Swear on This Life by Renée Carlino
Publisher: Atria Books
Publication Date: August 9, 2016
Genres: New Adult, Romance, Contemporary
When a bestselling debut novel from mysterious author J.Colby becomes the literary event of the year, Emiline reads it reluctantly. As an adjunct writing instructor at UC San Diego with her own stalled literary career and a bumpy long-term relationship, Emiline isn’t thrilled to celebrate the accomplishments of a young and gifted writer.
Yet from the very first page, Emiline is entranced by the story of Emerson and Jackson, two childhood best friends who fall in love and dream of a better life beyond the long dirt road that winds through their impoverished town in rural Ohio.
That’s because the novel is patterned on Emiline’s own dark and desperate childhood, which means that “J. Colby” must be Jase: the best friend and first love she hasn’t seen in over a decade. Far from being flattered that he wrote the novel from her perspective, Emiline is furious that he co-opted her painful past and took some dramatic creative liberties with the ending.
The only way she can put her mind at ease is to find and confront “J. Colby,” but is she prepared to learn the truth behind the fiction?
So, I don’t know exactly how I feel about this book. I can confidently say that I loved the first half of this book, really the majority of it. I couldn’t put it down. I tried to pace myself, but by the end of the first day, I had read 214 pages of the 303-page book. For you non-math whizzes out there that’s 70% of the book (yes, I had to use a calculator). The only reason I put it down was because it was 12:45am, and I couldn’t bring myself to read it all at once. I really wanted to make it last longer than 24 hours. So I put it down, and tried to sleep.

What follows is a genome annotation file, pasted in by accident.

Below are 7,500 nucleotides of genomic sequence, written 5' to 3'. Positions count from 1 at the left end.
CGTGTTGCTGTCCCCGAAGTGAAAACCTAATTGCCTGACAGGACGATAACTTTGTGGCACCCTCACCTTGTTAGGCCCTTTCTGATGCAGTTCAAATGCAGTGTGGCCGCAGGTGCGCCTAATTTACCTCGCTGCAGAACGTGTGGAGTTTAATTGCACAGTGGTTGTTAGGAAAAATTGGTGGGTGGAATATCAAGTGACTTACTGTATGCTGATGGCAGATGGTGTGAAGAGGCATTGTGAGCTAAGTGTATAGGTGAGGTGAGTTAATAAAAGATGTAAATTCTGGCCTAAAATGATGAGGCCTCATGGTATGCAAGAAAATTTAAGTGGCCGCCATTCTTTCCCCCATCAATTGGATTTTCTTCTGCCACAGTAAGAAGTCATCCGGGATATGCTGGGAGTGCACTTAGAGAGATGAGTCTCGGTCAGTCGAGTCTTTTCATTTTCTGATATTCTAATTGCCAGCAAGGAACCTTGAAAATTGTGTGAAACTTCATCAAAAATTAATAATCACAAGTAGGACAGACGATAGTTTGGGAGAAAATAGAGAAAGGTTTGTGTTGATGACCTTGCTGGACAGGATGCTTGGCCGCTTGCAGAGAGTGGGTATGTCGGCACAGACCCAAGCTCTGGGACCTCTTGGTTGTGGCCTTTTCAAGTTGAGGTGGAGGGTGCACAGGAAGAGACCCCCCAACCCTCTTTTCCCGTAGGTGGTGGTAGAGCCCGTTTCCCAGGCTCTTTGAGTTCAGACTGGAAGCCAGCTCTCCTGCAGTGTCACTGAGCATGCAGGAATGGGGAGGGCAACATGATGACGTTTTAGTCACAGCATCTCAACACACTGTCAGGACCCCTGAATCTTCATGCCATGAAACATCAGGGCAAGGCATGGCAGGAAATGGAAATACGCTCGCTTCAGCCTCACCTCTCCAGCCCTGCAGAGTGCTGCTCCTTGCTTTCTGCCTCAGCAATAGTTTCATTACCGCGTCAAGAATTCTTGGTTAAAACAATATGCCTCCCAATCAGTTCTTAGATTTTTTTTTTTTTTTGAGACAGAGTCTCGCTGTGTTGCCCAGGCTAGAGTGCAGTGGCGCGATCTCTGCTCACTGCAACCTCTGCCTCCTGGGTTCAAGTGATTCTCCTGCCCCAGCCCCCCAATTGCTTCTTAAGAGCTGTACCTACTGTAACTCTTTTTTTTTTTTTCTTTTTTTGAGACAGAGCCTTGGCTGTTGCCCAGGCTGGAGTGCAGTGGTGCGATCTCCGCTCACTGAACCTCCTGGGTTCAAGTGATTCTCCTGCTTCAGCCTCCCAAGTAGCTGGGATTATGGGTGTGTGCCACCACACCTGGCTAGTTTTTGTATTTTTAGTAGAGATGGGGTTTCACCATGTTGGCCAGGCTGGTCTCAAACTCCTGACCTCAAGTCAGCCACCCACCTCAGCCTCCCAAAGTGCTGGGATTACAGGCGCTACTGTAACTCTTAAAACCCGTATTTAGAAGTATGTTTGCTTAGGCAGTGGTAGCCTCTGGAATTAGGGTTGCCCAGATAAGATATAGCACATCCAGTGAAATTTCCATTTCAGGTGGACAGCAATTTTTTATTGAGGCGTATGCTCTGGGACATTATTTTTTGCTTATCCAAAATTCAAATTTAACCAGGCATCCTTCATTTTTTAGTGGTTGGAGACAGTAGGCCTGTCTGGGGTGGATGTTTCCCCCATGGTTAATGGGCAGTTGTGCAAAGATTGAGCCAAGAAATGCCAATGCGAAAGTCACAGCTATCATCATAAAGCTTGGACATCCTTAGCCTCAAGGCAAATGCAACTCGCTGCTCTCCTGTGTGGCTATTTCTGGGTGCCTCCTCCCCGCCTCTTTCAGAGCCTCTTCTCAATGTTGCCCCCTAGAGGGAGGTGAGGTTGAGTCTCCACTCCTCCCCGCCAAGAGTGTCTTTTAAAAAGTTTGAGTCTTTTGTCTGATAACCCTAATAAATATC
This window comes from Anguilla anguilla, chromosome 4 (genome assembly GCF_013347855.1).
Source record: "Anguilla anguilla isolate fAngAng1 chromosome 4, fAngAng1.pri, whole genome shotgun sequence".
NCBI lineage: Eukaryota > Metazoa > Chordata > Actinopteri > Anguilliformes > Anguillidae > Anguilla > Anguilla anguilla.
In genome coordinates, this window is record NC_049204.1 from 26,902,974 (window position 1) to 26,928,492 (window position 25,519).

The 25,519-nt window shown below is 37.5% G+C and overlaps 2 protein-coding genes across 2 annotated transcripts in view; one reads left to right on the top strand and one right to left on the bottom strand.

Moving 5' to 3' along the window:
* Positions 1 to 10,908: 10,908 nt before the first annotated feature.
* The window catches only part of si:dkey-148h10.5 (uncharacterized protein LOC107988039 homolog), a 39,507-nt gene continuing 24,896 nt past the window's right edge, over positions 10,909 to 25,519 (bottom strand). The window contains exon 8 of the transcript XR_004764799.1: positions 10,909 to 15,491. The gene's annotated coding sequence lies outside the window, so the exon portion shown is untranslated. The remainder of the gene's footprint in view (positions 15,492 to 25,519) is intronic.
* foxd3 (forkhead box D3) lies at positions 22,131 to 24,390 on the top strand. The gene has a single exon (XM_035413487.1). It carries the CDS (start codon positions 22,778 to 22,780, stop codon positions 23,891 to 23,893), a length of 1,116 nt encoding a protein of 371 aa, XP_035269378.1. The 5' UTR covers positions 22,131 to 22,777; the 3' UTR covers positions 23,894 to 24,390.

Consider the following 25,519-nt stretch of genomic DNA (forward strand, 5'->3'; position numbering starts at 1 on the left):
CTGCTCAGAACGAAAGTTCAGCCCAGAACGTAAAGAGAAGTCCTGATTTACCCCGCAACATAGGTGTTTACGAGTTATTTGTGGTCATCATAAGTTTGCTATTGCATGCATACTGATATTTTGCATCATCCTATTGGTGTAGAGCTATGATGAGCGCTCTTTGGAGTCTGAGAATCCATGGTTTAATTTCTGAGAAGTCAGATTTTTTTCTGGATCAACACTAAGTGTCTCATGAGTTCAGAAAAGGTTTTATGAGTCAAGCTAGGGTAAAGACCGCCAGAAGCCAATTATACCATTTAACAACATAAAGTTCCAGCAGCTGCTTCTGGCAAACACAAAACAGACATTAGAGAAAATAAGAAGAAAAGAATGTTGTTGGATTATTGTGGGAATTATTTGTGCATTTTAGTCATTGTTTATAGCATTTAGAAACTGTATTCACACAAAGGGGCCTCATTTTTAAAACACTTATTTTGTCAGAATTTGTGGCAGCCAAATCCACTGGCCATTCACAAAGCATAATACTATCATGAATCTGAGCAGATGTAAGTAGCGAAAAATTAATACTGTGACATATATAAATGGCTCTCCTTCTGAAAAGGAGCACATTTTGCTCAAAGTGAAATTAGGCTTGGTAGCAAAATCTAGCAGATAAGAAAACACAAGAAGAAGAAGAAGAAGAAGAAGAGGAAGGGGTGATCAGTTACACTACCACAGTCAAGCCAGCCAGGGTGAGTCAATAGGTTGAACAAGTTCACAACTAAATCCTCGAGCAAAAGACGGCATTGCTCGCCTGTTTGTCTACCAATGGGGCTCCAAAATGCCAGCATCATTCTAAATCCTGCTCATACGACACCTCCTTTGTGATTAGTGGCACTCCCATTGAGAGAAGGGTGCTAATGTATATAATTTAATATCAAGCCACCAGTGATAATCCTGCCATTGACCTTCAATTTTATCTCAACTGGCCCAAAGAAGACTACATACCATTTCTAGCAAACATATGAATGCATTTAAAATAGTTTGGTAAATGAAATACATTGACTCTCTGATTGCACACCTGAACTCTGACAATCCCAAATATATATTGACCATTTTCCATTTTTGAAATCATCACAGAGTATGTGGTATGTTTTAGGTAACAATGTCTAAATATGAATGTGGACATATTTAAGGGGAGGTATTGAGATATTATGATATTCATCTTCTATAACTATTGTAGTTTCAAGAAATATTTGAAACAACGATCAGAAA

“If you can surrender to the idea that there might be a plan, instead of reducing every magical moment to a coincidence, then love will find you.”
This morning I woke up and picked the book up right away. I am really sad to say I was let down. A good portion of the first half (200+ pages), takes place over about a week or so. It’s fast paced, a lot is happening; the reader is learning a ton about the characters.
“The past would only fester and eat away at us if we tried to hold on to it too tightly.”
I don’t know if it is possible for a book to drag and rush at the same time, but the last chapters of this book succeeded in doing both at the same time. Days, weeks, months go by and Emiline is dragging her feet. She’s still with her boyfriend, she hasn’t finished reading the book yet, she’s avoiding, delaying, and it’s annoying.
What I was probably most disappointed by was when I got to what I think was supposed to be the climax of the story. It let me down and left me thinking, Wait, what? That’s it?
Once Emiline got her shit together, nothing happened fast – meaning, there was a lot of nothing going on but it was rushed. I would have loved to have read more interaction between Emi and Jase as adults. I mean this quote alone is what swoony romances are made of:
“So you never fell in love?”
“No,” he said firmly.
“Because none of them were you.”
The story of their childhood was so good and captivating, there was so much anticipation, and I think the ending just fell a little flat. It fizzled out. And I’m really sad about it. I feel like I’m missing out on something.
If the story had kept the same feeling of the first 200+ pages, I most likely would have rated it a 5. But the last third, it being anticlimactic; it just left me feeling disappointed, like I’m missing out on their story. So I sadly have to give it a 3. Which really hurts because I feel like it had so much wonderful potential.